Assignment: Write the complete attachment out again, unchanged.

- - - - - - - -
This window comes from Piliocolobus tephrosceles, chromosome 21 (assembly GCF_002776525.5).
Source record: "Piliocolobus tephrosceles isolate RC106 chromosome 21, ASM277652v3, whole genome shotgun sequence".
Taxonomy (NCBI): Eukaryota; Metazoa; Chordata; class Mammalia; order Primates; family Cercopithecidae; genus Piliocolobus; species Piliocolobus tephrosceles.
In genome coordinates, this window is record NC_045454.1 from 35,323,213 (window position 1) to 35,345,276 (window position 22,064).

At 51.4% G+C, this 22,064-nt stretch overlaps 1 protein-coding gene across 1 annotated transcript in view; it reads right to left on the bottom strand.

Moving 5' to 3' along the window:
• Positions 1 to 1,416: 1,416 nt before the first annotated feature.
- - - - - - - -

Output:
This window comes from Piliocolobus tephrosceles, chromosome 21 (assembly GCF_002776525.5).
Source record: "Piliocolobus tephrosceles isolate RC106 chromosome 21, ASM277652v3, whole genome shotgun sequence".
Taxonomy (NCBI): Eukaryota; Metazoa; Chordata; class Mammalia; order Primates; family Cercopithecidae; genus Piliocolobus; species Piliocolobus tephrosceles.
In genome coordinates, this window is record NC_045454.1 from 35,323,213 (window position 1) to 35,345,276 (window position 22,064).

At 51.4% G+C, this 22,064-nt stretch overlaps 1 protein-coding gene across 1 annotated transcript in view; it reads right to left on the bottom strand.

Moving 5' to 3' along the window:
• Positions 1 to 1,416: 1,416 nt before the first annotated feature.